remarking in the context of a settlement negotiated by the insured, "[r]ecognizing the possibility that his suit against the insurance company may fail, the insured will attempt to recoup as much of his losses as possible from the third party."Summary of this case from Harleysville Worcester Ins. Co. v. Wesco Ins. Co.
No. 354, Docket 32015.
Argued March 19, 1968.
Decided May 6, 1968.
Philip C. Scott, New York City (Marc J. Luxemburg, Robert J. Paulus, and Dewey, Ballantine, Bushby, Palmer Wood, New York City, on the brief), for Plaintiff-Appellant.
William Warner, New York City (William Garth Symmers, Frederick Fish, and Symmers, Fish Warner, New York City, on the brief), for Defendants-Appellees and Third-Party Plaintiffs-Appellants.
Peter H. Kaminer, New York City (Edwin J. Wesely, George I. Gordon, and Winthrop, Stimson, Putnam Roberts, New York City, on the brief), for Third-Party Defendant-Appellee.
Bunge Corporation was one of the holders of warehouse receipts on vegetable oil stored in the tanks of a warehousing subsidiary of the American Express Company. In late 1963 it was discovered that a massive fraud had been perpetrated by one Tino De Angelis, president of a vegetable oil concern, and that there was little or no oil in the tanks. Bunge brought suit on a contract of insurance against the issuing underwriters (hereinafter referred to collectively as "Lloyd's") to recover its losses. Jurisdiction is based on diversity of citizenship. Lloyd's denied liability under the contract but served a third-party complaint on the American Express Company. Thereafter, Bunge entered into a settlement with American Express and gave it a general release.
Popularly known as the "salad oil swindle."
American Express then moved for summary judgment dismissing the third-party complaint. The court below granted the motion on the ground that the release given American Express by Bunge was binding on Lloyd's. However, in response to an oral motion by counsel for Lloyd's, the court also granted summary judgment dismissing the complaint in the main action, the action of Bunge against Lloyd's. The court ruled that Bunge's release of American Express had the effect of relieving Lloyd's of any obligation to Bunge under the insurance contract. We affirm as to dismissal of the third-party complaint, but reverse as to dismissal of Bunge's action against Lloyd's.
An insurer who has not paid its insured's claim has no right in claims which the insured has against third parties. See, e.g., Meredith v. The Ionian Trader, 279 F.2d 471, 474 (2d Cir., 1960); Glens Falls Ins. Co. v. Wood, 8 N.Y.2d 409, 412, 208 N.Y.S.2d 978, 979-980, 171 N.E.2d 321, (1960); American Surety Co. v. Palmer, 240 N.Y. 63, 67, 147 N.E. 359 (1925).
Since Bunge has executed a release, its rights against American Express are extinguished; thus, even if Lloyd's were now to pay Bunge in full, it would succeed to no rights against American Express.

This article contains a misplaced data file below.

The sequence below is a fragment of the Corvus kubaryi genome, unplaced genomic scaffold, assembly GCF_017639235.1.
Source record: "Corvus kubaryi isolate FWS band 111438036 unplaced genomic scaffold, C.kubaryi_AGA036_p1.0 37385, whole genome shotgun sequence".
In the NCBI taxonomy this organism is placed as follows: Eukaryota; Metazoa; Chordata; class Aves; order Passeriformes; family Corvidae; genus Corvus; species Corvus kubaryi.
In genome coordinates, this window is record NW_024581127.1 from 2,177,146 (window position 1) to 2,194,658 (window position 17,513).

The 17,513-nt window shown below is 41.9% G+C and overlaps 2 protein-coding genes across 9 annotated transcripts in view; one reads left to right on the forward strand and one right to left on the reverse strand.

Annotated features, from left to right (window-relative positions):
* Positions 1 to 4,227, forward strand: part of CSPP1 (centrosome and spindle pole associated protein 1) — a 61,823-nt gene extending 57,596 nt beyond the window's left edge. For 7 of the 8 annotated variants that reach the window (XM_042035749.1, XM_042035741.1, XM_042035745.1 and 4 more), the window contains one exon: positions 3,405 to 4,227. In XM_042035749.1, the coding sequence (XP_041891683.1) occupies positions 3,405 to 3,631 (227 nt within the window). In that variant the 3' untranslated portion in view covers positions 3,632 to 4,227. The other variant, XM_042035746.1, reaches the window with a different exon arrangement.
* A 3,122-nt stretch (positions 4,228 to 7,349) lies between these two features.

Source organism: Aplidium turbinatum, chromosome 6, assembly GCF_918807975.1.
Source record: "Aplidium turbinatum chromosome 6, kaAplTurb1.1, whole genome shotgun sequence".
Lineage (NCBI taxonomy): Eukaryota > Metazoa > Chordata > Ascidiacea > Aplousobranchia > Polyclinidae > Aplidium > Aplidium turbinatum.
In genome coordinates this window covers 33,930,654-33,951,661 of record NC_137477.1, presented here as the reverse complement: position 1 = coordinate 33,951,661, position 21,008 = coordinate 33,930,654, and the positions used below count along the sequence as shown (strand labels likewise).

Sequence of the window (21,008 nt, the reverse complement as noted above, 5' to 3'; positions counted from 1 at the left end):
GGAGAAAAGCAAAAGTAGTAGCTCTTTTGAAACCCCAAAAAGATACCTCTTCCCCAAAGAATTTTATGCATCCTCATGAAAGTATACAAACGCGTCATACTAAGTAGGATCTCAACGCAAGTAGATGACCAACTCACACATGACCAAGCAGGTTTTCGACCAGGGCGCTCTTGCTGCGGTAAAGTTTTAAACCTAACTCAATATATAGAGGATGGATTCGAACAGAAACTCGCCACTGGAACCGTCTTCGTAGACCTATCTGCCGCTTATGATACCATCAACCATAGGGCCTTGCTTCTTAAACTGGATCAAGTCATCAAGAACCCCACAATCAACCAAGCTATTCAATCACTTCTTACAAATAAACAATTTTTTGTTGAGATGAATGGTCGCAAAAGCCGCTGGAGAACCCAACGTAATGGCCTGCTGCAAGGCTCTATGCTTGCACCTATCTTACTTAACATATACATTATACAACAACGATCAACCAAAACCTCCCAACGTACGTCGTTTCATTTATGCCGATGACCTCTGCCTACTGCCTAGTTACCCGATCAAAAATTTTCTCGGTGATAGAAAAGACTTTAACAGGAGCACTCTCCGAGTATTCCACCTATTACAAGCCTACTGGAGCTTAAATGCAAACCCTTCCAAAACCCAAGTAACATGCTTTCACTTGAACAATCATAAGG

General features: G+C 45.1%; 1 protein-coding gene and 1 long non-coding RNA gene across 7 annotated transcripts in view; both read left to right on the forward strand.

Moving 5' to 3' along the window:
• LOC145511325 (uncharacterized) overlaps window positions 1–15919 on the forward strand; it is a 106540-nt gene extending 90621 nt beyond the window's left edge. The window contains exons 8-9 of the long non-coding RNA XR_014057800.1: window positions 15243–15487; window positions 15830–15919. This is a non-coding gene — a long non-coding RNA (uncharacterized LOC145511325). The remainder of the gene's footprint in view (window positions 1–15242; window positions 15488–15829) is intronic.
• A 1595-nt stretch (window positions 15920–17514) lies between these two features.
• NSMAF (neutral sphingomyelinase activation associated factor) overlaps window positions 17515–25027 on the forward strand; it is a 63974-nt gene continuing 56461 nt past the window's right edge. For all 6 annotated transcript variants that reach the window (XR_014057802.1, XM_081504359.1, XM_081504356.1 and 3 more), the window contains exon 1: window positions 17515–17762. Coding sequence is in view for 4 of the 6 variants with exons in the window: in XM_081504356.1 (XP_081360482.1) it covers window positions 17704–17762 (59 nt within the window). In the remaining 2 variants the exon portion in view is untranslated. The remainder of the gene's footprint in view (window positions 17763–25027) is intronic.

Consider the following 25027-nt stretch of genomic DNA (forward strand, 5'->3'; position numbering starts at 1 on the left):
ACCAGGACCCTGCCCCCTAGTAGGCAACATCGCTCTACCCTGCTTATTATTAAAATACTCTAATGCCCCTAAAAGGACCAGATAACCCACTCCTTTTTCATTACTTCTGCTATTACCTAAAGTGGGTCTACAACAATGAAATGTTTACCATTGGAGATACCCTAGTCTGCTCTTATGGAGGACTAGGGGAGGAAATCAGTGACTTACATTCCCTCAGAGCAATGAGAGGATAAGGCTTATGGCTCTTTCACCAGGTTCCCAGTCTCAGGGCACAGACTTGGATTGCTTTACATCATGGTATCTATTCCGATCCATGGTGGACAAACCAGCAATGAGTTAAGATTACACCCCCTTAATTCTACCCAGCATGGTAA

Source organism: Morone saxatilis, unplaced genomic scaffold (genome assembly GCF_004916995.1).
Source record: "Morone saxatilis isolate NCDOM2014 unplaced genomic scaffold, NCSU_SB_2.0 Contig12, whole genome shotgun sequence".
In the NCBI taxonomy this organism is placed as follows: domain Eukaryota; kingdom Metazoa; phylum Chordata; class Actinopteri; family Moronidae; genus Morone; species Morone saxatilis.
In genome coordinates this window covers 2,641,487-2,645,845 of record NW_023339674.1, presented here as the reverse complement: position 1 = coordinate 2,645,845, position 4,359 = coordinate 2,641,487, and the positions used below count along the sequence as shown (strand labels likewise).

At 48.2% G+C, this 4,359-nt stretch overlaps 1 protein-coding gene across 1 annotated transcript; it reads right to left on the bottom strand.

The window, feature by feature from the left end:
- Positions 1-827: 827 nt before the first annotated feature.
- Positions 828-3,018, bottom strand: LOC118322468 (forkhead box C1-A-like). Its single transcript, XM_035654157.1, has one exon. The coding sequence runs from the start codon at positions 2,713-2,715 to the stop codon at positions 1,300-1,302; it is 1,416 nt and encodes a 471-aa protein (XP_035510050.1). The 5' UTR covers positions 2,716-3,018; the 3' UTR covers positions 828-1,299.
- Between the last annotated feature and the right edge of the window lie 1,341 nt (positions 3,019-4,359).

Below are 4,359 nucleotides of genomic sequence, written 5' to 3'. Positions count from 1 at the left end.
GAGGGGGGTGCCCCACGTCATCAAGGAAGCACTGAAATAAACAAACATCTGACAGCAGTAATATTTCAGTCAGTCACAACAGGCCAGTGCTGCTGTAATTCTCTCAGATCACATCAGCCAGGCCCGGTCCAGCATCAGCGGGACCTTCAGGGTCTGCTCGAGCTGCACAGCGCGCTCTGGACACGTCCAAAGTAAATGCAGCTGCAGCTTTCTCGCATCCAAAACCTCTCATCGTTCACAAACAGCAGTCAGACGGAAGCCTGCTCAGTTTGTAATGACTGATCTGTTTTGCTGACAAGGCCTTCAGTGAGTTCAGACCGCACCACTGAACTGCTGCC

It follows that the third-party complaint was properly dismissed.
Lloyds' contention that our decision in St. Paul Fire Marine Ins. Co. v. United States Lines Co., 258 F.2d 374 (2d Cir. 1958), cert. denied, 359 U.S. 910, 79 S.Ct. 587, 3 L.Ed.2d 574 (1959), requires a contrary result is without merit. The court there found that the purposes of Rule 14(a) of the Federal Rules of Civil Procedure — avoidance of a multiplicity of suits and inconsistent adjudications — would be furthered by interpreting the Rule to permit an insurance company which had not made payment to implead a third party. The court did not purport to change the law of subrogation as to the rights of nonpaying insurers against such third parties.
It is well settled that, at least after a denial of liability by an insurer, the insured may enter into a settlement with a third party without prejudicing its rights against the insurer. See, e.g., Vanguard Ins. Co. v. Polchlopek, 18 N.Y.2d 376, 382, 275 N.Y.S.2d 515, 520, 222 N.E.2d 383 (1966); Cardinal v. State, 304 N.Y. 400, 410-411, 107 N.E.2d 569 (1952), cert. denied as not timely applied for, 345 U.S. 918, 73 S.Ct. 729, 97 L.Ed. 1351 (1953); In re People ex rel. Emmet (Empire State Surety Co.), 214 N.Y. 553, 563-564, 108 N.E. 825 (1915).
To require that the insured first fully litigate its dispute with the insurer before pursuing the third party would be manifestly unfair. The possibility of prompt reimbursement would be lost. Moreover, because of the financial condition of the third party or the size of other claims pending against it, it might be essential that redress against the third party be promptly pursued lest nothing remain to satisfy insured's claim. On the other hand, the self-interest on the insured affords considerable protection to the insurer under the present rule. Recognizing the possibility that his suit against the insurance company may fail, the insured will attempt to recoup as much of his losses as possible from the third party. If the insurer is ultimately held liable, the amount so recovered will inure to its benefit.
Of course, it remains open to Lloyd's to challenge the settlement on the ground that it was entered into in bad faith; certainly an insured cannot claim as losses such amounts as it could have recouped in a good faith settlement.
The judgment is reversed as to dismissal of Bunge's complaint against Lloyd's and affirmed as to dismissal of the third-party complaint.